Tuesday, February 21, 2023


 I've been so busy, now it's my husband that I'm having to tend to. He's 92 and does less and less for himself. We've been togehter for nearly 72 years. 

I squeeze in time at my computer in the early morning and hours and sometimes like now when he's watching his favorite NCIS--over and over. Fortunately, it's a very long running series.

Because I do work for people wanting to open licensed care homes for the developmentally disabled, I'm oftne busy writing their program designs--and checking out various regulations. I've been doing it for years. Interstingly, the requirements continue to change, so I have to keep up on those.

Last Saturday I went to my first in-person writing group meeting since the beginning of COVD. It was great seeing old friends, but not sure I'll go again. Planning for my husband made it a bit difficult. I need to accept that I'm in a different stage in life.

I'm still working on the last book in my Tempe Crabtree series, and since I have a break in other jobs, maybe I can actually get this first draft done.

My life has always been full of some kind of writing, and I don't see a change as yet.

What I do miss i going to in-person events and seeing prople and talking about my books.

Enjoy your life and your family and friends. 


Wednesday, February 15, 2023

The Terror of the Blank Page

by Janis Patterson

If there is anything that delineates the professional writer from the hobbyist scribbler, it is the respect of a deadline.

I will say here that there is nothing wrong with being a hobbyist, unless you misrepresent yourself as being a professional writer. While both professionals and hobbyists work at building things with words, there is a vast difference. The hobbyist either waits until his Muse (Calliope for epic stories/poetry or Erato for things pertaining to love, or even Sheshat, if you prefer the Ancient Egyptian pantheon) deigns to grace him with driblets of what the writer will doubtless regard as deathless prose. (It is odd that the hobbyist almost always regards his output as deathless and perfect, in contrast to the professional who more often than not never believes that his results are as good as they should be.)

By contrast, the professional knows that by a certain time he has to produce a certain number of words of a certain quality on a certain subject no matter if his Muse is standing over his shoulder or is on vacation in Barbados.

And that involves staring at a blank page, which sometimes resembles nothing so much as a hungry maw demanding to be filled. You stare at the page (or screen) and it stares back at you. It can be terrifying. Behind that blank page stands an editor waiting for the agreed-upon copy, or fans, or even enemies, all ready to pounce on your work and express their opinions. Even worse, they are all - metaphorically, one must hope - breathing down the neck of the poor writer.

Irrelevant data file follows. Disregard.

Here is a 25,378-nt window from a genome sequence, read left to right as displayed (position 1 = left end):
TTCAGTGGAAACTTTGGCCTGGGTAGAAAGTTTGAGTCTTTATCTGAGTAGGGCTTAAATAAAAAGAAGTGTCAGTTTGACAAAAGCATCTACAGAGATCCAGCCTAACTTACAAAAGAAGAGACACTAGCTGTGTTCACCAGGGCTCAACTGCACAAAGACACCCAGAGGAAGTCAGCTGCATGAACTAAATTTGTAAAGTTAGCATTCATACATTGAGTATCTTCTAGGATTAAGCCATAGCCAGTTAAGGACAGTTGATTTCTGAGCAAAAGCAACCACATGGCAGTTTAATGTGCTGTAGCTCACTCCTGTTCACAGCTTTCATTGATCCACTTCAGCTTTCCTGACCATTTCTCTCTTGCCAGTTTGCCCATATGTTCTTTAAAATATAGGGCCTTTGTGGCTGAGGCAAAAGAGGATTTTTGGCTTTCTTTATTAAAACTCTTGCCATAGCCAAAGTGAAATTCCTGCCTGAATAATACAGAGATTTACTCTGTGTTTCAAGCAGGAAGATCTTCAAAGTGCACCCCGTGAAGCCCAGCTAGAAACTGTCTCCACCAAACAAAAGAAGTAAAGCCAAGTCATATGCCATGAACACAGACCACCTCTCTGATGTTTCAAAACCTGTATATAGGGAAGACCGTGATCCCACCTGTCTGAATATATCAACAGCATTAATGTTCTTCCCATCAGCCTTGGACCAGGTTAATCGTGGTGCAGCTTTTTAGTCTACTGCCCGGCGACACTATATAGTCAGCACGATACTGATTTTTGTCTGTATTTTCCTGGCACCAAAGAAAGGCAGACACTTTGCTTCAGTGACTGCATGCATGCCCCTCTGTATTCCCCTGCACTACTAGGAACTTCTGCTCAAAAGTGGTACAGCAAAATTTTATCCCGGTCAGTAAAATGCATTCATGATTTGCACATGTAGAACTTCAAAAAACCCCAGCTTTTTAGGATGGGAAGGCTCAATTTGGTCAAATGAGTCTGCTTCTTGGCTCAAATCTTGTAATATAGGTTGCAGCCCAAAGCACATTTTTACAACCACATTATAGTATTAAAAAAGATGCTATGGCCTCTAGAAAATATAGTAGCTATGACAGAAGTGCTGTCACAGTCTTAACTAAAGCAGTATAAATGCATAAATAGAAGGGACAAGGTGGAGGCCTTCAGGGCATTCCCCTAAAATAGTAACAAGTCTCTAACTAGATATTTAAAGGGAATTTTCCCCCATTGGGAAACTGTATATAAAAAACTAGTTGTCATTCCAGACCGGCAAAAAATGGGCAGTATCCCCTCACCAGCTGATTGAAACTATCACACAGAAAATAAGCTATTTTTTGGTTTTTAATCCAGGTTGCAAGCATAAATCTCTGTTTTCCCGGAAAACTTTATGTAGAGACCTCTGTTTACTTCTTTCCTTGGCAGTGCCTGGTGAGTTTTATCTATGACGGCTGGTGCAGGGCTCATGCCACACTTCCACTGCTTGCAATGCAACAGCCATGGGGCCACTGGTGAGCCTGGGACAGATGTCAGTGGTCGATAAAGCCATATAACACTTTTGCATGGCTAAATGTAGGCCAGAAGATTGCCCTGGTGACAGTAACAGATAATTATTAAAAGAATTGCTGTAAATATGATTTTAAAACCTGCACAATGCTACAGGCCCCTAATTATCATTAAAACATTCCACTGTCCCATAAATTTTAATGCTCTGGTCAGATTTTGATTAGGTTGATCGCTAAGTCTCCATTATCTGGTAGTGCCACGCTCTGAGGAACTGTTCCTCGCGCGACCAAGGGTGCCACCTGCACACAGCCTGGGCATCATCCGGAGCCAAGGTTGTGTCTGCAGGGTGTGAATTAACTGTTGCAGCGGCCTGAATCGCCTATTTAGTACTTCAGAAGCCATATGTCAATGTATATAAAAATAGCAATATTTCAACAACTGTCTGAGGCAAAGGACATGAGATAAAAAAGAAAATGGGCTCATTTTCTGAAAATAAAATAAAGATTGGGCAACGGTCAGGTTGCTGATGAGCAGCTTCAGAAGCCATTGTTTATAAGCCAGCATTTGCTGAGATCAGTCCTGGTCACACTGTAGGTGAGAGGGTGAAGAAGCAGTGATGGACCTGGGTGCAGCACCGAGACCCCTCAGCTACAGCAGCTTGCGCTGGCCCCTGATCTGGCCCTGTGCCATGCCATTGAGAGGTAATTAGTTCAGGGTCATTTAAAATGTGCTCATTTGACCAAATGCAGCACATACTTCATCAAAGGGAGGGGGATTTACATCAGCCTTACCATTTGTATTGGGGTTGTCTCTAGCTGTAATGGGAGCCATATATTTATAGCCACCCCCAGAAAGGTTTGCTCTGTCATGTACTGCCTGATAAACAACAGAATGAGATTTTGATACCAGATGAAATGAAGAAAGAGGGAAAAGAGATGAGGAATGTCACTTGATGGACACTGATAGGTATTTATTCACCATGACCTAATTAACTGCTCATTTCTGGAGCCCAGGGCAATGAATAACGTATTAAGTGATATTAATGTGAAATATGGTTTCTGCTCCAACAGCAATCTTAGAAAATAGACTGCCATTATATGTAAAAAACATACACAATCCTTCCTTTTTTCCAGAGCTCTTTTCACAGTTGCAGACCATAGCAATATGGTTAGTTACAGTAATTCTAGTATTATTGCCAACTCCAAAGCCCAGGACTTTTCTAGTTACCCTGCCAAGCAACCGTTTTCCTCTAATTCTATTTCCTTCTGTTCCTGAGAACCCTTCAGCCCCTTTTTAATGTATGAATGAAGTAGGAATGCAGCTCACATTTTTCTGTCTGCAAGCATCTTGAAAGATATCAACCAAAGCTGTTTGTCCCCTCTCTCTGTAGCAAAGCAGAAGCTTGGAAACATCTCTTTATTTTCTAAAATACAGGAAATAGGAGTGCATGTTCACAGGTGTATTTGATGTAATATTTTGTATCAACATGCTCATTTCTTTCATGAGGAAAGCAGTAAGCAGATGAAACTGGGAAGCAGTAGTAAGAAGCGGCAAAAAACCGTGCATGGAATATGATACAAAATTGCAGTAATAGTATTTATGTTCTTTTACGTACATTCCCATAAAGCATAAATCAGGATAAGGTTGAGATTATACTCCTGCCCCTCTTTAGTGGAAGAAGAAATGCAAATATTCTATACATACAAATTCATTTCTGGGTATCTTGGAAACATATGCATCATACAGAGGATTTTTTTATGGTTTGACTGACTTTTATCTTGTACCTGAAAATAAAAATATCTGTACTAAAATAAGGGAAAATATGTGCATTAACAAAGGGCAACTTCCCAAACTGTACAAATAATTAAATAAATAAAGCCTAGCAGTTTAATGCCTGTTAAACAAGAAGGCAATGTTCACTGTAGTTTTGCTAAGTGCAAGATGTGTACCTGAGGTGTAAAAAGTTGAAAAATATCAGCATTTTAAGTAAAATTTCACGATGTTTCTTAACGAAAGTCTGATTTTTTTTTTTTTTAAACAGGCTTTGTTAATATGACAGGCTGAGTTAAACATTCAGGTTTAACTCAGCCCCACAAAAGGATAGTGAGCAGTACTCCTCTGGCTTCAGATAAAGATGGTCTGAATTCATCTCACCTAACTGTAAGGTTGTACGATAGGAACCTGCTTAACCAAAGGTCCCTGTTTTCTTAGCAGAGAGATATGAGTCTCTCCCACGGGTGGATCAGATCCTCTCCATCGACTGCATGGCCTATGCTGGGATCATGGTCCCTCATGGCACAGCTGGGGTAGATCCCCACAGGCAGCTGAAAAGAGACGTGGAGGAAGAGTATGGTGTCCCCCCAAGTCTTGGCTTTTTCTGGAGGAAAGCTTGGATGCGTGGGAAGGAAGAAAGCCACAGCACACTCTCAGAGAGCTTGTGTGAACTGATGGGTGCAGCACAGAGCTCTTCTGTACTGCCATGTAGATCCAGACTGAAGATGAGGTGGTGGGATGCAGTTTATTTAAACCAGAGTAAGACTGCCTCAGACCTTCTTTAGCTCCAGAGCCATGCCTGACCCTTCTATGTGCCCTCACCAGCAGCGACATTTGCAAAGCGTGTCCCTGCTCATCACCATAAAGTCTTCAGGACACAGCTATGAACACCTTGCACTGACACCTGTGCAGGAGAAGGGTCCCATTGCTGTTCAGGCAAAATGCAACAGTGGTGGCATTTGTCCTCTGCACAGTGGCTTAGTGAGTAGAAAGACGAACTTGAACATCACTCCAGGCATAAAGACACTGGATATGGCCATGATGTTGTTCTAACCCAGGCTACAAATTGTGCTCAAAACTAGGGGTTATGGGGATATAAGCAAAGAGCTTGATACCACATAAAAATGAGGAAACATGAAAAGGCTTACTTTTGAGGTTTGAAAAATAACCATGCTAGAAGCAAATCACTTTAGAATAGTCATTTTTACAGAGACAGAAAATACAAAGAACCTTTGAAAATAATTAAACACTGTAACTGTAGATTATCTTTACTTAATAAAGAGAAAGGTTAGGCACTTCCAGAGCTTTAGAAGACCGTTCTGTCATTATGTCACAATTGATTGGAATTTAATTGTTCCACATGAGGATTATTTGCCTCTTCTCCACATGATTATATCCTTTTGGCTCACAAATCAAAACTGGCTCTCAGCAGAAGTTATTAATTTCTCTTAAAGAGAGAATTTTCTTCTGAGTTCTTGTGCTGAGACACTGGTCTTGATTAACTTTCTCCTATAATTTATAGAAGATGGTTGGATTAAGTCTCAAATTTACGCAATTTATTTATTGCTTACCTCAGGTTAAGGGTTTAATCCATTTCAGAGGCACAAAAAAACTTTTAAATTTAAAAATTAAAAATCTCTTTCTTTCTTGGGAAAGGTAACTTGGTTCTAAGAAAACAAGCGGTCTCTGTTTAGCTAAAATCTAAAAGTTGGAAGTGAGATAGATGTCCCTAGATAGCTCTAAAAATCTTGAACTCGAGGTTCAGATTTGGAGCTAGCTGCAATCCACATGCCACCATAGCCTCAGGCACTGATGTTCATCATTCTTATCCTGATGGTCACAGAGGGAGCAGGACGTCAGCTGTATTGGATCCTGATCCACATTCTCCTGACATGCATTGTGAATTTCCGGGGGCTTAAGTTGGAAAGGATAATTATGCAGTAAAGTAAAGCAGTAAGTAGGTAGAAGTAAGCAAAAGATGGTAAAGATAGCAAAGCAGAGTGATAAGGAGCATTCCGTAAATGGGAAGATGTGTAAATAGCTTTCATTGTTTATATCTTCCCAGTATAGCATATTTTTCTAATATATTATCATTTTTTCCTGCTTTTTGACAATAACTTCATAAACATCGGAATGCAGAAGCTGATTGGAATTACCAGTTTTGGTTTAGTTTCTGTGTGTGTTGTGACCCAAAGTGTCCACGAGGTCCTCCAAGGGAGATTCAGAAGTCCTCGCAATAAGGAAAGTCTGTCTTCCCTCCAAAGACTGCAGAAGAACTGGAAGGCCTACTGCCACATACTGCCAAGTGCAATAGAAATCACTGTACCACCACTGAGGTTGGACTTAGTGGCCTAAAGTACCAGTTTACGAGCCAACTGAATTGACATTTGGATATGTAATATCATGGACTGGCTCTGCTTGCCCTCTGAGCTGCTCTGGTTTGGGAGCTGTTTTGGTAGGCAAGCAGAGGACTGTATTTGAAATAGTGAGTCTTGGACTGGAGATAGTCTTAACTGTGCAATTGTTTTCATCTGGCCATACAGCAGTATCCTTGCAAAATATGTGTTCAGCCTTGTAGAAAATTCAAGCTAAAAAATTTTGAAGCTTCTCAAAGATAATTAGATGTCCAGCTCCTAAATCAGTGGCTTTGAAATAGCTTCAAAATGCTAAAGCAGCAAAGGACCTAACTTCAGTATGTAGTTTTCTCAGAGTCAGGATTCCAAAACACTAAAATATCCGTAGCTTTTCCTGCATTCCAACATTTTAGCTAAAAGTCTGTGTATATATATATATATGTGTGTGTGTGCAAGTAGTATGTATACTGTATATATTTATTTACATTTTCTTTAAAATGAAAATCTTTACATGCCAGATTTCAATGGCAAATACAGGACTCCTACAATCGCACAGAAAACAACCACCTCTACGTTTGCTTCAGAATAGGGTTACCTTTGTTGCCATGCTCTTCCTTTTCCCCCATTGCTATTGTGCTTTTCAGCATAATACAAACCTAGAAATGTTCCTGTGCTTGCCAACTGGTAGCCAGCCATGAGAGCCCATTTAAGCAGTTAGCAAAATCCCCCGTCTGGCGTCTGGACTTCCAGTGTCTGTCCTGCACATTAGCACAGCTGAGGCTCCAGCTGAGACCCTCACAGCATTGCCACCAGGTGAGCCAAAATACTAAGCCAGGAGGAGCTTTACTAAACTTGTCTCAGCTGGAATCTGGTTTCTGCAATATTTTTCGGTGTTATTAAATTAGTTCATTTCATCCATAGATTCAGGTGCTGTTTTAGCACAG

Deadlines have variable beginnings - imposed by an editor, or in the case of the self-published or those writing on spec, by oneself, by long-standing contract or to be honest by just about anything. Their one constant is that by a particular time, market, circumstance and/or contract, or Heaven-only-knows what else, they are demanding taskmasters which must be fulfilled.

Oh, there can be certain exceptions where a deadline is either extended or vacated, but the time gained is hardly worth the bother. My own personal periods of grace have been granted because of severe illness in the family, a near-fatal car wreck, the death of a dear one, and other but similar disasters... Like I said, not worth it. I would rather fulfill a deadline no matter what the cost than face those horrors again.

So what is the poor professional to do? If you are worth your salt, you sit in the chair, put your hands on the keyboard and start churning out the words without regard to what siren call is trying to distract you. It doesn’t matter if the first few hundred words are total dreck. There truly is a reason the ‘delete’ key was invented! I regard this as sort of like priming the pump. (Do today’s people even know what that means? Putting water down an old-fashioned lever pump in order to create a sort of suction so pumping the lever will raise the water. TMI? But we gotta fill that word count however we can!) Remember the prolific Nora Roberts said, (paraphrasing) write, even if it’s garbage - you can fix garbage but you can’t fix a blank page. (Told you those blank pages could be terrifying!)

Once primed, the writer’s training and practice and determined professionalism should kick in and the words start to coalesce into a sensible form that fulfills the parameters of your project. And eventually - hopefully! - you will finish it to your satisfaction. A goal you must reach whatever it takes.

The resultant feeling of satisfied euphoria usually lasts until the next time, the next deadline, so always remember that terrifyingly empty blank screen will be waiting for you - but you can master it, with or without the assistance of your Muse. You are a professional.